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The influence of David Alan Black is observed far and wide in New Testament studies. Black is professor of New Testament and Greek at Southeastern Baptist Theological Seminary, as well as the Dr. M. O. Owens Jr. Chair of New Testament Studies. Black is author, editor, and contributor to numerous influential works, including Linguistics for Students of New Testament Greek, It’s Still Greek to Me: An Easy to Understand Guide to Intermediate Greek, and Learn to Read New Testament Greek. Recently, the legacy of David Alan Black was honored with the publication of a well-deserved and long-coming festschrift.
Getting Into the Text: New Testament Essays in Honor of David Alan Black edited by Daniel L. Akin and Thomas W. Hudgins is an attractive collection of essays by a top-tier list of scholarly contributors. The contributors include Stanley E. Porter, Constantine R. Campbell, J. K. Elliott, Tommy Wasserman, Maurice Robinson, and Steven H. Levinsohn. Most of the essays focus on aspects of New Testament Greek or textual criticism, but there are a few essays on the Synoptic Gospels and other areas of interest. The editors did an exceptional job in this volume selecting the contributors to ensure that the topics covered would reflect the longstanding academic career of David Alan Black.
The festschrift begins with a brief introduction to the life and ministry of David Alan Black by Thomas W. Hudgins. Hudgins orients readers towards Black and the impact of his work, which is followed by an 8-page listing of his published works. Each of the essays that follow do well to honor Black in the topic discussed. This is especially present in the methodology used to arrive at various conclusions. The essays were fairly balanced in their worth, but readers are going to be drawn to specific areas of interest and determine such value for themselves. I enjoyed most of the essays for different reasons. But, I was especially encouraged by the essays related to textual critical matters. Elliott, Wasserman, and Robinson offer important contributions worth the price of the book alone. I looked forward to reading Levinsohn’s essay, as I have appreciated his work in the past, but unfortunately was unable do to it being written in Spanish. Christian-B.Amphoux also has a Spanish essay.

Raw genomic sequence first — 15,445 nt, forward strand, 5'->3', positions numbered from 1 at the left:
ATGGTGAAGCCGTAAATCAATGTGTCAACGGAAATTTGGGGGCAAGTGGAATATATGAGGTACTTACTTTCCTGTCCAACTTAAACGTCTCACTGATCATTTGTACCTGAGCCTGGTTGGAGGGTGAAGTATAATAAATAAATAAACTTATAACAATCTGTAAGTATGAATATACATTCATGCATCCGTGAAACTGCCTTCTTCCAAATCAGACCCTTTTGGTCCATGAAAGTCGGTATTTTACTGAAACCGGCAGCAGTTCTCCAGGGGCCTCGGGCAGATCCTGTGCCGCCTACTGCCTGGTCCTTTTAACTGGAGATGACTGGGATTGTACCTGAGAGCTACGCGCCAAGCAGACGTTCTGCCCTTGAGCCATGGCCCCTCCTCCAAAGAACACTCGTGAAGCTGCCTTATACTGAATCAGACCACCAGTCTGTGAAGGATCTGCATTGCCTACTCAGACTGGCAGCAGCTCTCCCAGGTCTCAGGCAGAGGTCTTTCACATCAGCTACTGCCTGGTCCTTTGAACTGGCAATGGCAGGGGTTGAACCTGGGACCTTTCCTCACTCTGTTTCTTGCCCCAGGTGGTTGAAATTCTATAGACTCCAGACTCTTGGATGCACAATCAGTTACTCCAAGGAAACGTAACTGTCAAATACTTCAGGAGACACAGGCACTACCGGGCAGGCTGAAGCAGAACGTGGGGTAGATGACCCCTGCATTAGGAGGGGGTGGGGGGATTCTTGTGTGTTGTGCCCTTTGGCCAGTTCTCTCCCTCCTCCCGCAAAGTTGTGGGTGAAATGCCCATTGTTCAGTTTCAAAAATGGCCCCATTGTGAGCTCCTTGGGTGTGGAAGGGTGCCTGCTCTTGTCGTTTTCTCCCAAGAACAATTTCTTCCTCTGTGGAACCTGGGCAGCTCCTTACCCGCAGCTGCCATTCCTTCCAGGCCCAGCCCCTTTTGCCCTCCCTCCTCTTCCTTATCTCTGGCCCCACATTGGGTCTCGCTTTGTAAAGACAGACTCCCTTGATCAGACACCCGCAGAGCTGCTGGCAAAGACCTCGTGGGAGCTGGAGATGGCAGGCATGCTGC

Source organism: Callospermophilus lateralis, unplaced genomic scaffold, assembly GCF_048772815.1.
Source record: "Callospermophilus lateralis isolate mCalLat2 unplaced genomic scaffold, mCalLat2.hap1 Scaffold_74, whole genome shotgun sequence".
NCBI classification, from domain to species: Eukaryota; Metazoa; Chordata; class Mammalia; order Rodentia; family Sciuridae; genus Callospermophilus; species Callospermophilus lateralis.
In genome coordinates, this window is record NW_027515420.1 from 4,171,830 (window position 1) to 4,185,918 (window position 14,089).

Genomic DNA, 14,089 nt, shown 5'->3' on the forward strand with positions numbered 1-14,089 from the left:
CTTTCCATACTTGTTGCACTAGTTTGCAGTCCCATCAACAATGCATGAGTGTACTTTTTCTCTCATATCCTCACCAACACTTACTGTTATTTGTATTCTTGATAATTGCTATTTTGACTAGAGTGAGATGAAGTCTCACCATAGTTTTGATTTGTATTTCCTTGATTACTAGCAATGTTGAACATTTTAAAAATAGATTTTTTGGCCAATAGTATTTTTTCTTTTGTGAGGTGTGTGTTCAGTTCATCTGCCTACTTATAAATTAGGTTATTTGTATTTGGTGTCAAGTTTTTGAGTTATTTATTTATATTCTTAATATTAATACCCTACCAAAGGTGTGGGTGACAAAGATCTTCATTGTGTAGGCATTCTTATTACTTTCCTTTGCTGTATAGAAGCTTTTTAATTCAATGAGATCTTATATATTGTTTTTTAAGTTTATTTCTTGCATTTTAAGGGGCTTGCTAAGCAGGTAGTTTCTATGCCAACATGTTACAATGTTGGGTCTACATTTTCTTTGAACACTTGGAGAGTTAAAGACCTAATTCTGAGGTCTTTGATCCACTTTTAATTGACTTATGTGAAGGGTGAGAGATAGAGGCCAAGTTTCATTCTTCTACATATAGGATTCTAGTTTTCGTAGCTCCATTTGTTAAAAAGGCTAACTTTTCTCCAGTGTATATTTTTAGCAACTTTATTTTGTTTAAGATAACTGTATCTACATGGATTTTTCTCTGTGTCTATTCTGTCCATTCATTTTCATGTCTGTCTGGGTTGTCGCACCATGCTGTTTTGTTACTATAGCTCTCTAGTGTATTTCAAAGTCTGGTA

Festschrifts tend to be hit or miss. It’s extremely difficult to get a capable group of contributors together to offer an adequate representation of a figure such as David Alan Black. The influence and legacy of this man is far-reaching and instrumental. Getting Into the Text: New Testament Essays in Honor of David Alan Black edited by Daniel L. Akin and Thomas W. Hudgins is not only a great representation of Black’s lifework, it’s a wonderful sample of how he has graciously served the academic community. If you are a fan of Black, a student of New Testament Greek, or an avid enthusiast on matters pertaining to textual criticism, then there is little reason to overlook this volume. It’s wonderfully done and thoroughly contemplated, and I couldn’t recommend it more strongly!
Thankfully Wipf & Stock Publishers has graciously given readers of Sojourner Theology 40% OFF the retail price of Getting Into the Text when they use the coupon code sojotheo between now and November 1, 2017. You now have no excuse!